“Supreme” judges to critique moot court competition
Florida Moot Court Team members will showcase their oral advocacy skills to a panel of uniquely qualified judges – UF Law alumni who have served as chief justice of the Florida Supreme Court. The 26th annual Maguire Appellate Advocacy Competition, formerly known as the Raymer F. Maguire Moot Court Final Four Competition, will be held at 9 a.m. Friday, March 5, in UF Law’s new Martin H. Levin Advocacy Center. The free event is open to the public. The law school community is encouraged to attend.
The goal of the competition is to provide moot court team members with useful critiques regarding their oral arguments as they prepare for the American Bar Association’s National Appellate Advocacy Competition. This year’s team consists of David Hughes (2L), C. Andrew Roy (2L), Cary Aronovitz (3L), and Philip Moring (3L). Kevin Combest (3L) and Shelly Garg (3L) will serve as alternates.
“This competition provides our students an excellent opportunity to observe the ‘cream of the crop’ exhibit their superb advocacy skills,” said Henry Wihnyk, senior legal skills professor, director of UF Law’s Legal Research, Writing and Appellate Advocacy Department, and moot court team faculty advisor.
Providing critiques for the Maguire competition will be five retired chief justices of the Florida Supreme Court, including the Hon. Harry Lee Anstead (JD 63), Hon. Stephen H. Grimes (JD 78), Hon. Parker Lee McDonald (JD 50), Hon. Ben F. Overton (JD 67), and Hon. Charles T. Wells (JD 64).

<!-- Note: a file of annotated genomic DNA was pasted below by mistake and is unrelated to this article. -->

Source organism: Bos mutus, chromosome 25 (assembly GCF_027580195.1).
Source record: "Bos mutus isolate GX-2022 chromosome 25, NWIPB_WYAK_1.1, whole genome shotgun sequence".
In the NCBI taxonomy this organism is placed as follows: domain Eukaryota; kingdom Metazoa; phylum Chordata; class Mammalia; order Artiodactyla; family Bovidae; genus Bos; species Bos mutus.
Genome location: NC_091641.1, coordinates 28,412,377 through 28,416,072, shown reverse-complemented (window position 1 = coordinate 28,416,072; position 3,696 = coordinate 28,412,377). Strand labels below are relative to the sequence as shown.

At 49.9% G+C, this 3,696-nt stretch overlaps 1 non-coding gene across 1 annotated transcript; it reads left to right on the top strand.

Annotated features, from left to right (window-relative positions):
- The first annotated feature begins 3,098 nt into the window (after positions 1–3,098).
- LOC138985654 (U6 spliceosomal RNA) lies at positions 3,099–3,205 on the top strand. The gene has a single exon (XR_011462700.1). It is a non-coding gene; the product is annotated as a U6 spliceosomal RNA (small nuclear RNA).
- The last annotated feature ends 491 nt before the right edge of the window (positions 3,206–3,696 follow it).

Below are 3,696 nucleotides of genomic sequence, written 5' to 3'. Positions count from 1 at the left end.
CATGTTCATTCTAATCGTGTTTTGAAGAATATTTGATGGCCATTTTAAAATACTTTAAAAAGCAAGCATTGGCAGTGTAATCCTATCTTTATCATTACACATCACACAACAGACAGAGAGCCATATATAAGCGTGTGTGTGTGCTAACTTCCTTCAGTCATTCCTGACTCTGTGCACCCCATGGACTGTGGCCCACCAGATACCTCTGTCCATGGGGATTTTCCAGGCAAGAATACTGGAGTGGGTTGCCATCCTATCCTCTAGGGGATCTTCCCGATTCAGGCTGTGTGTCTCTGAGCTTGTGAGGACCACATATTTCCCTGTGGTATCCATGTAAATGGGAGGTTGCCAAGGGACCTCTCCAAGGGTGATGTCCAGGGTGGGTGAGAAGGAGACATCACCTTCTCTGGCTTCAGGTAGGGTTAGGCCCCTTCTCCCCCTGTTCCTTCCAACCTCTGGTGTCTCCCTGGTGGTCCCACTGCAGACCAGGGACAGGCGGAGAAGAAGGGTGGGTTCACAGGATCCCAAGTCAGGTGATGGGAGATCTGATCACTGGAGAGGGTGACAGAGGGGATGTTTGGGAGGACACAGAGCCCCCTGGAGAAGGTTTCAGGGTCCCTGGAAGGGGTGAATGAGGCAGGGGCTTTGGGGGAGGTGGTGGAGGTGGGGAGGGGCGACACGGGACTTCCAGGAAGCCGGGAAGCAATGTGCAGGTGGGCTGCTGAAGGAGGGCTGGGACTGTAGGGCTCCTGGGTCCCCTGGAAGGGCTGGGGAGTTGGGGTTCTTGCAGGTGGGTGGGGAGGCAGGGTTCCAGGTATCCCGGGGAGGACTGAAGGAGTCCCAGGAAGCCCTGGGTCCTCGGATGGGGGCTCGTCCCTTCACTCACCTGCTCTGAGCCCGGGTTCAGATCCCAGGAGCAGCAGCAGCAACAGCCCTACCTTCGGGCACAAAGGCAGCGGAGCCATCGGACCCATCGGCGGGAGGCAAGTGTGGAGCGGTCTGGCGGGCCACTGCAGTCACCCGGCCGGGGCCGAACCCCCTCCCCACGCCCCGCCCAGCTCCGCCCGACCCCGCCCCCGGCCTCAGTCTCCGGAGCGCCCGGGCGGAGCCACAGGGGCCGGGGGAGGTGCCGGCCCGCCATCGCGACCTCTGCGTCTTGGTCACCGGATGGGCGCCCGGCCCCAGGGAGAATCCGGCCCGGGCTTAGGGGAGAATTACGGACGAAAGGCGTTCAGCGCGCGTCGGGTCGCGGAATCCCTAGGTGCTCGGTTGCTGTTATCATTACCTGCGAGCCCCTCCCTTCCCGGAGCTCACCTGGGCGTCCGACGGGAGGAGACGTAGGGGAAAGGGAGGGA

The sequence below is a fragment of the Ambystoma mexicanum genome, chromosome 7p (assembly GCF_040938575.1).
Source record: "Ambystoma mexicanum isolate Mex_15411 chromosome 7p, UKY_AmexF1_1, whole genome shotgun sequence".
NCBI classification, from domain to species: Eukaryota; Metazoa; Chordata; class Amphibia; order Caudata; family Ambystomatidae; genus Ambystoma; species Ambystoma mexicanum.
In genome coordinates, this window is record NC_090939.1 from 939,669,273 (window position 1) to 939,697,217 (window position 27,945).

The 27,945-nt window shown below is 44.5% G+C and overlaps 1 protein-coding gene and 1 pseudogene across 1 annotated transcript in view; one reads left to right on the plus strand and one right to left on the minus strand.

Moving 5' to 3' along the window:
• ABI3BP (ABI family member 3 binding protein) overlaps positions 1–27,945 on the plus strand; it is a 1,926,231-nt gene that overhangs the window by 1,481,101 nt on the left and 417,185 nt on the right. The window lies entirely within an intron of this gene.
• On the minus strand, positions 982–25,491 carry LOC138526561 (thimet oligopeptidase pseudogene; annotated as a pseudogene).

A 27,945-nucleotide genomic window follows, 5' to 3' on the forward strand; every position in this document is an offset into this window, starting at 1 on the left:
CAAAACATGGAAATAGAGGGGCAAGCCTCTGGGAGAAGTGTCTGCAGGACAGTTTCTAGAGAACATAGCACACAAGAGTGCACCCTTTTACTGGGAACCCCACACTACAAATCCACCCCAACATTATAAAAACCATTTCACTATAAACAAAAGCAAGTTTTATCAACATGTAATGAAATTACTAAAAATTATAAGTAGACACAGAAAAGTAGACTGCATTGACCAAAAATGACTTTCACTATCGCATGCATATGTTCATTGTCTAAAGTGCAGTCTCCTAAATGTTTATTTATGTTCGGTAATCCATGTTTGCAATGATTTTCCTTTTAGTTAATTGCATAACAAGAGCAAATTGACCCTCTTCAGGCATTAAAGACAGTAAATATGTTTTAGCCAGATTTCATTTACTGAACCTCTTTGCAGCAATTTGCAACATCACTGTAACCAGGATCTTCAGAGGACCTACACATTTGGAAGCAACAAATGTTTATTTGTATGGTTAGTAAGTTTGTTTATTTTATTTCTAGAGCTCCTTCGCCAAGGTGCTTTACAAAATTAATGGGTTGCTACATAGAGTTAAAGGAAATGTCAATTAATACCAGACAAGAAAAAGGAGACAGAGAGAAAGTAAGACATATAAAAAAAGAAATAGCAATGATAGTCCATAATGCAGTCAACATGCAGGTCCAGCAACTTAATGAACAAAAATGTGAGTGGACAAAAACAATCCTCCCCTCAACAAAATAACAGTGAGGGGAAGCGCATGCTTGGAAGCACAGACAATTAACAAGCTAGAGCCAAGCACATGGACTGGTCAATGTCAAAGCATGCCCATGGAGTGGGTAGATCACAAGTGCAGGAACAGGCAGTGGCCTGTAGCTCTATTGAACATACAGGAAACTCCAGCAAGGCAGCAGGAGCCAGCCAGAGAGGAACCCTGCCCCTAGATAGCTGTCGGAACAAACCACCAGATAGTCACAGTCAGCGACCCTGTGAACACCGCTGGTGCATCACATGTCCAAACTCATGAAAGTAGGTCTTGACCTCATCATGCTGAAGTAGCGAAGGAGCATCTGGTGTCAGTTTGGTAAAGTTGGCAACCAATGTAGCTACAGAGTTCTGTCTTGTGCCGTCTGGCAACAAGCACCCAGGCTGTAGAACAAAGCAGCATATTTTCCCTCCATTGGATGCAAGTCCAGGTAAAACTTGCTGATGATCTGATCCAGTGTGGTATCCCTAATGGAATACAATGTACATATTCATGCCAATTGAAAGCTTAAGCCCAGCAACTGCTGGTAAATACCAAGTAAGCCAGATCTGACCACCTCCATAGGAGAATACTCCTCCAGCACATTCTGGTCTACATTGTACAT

“On this, the 100-year anniversary of the Levin College of Law, we are honored that these distinguished judges have returned to the college and given so generously of their time to help our members prepare to compete in the ABA’s National Appellate Advocacy Competition,” said Rob Davis (3L), president, Florida Moot Court Team. “We are looking forward to a very memorable event.”
Students interested in joining the Florida Moot Court Team must be entering their third semester of law school, successfully completed appellate advocacy and be in good academic standing. Once the basic criteria have been met, students must participate in an intramural competition where they write and submit an appellate brief and present two oral arguments before a panel of student and faculty judges. Those who do well in this process are selected to join the team.
The Florida Moot Court Team, founded in 1961, is governed by the Justice Campbell Thornal Executive Board, named after Justice Campbell Thornal (JD 30), the prominent Florida Supreme Court chief justice. The competition is sponsored by the Orlando office of Holland & Knight. The competition would not be possible without the support of Charles W. Abbott (JD 53), retired partner at Holland & Knight.
For more information on the Florida Moot Court Team, visit www.law.ufl.edu/students/organizations/mootcourt.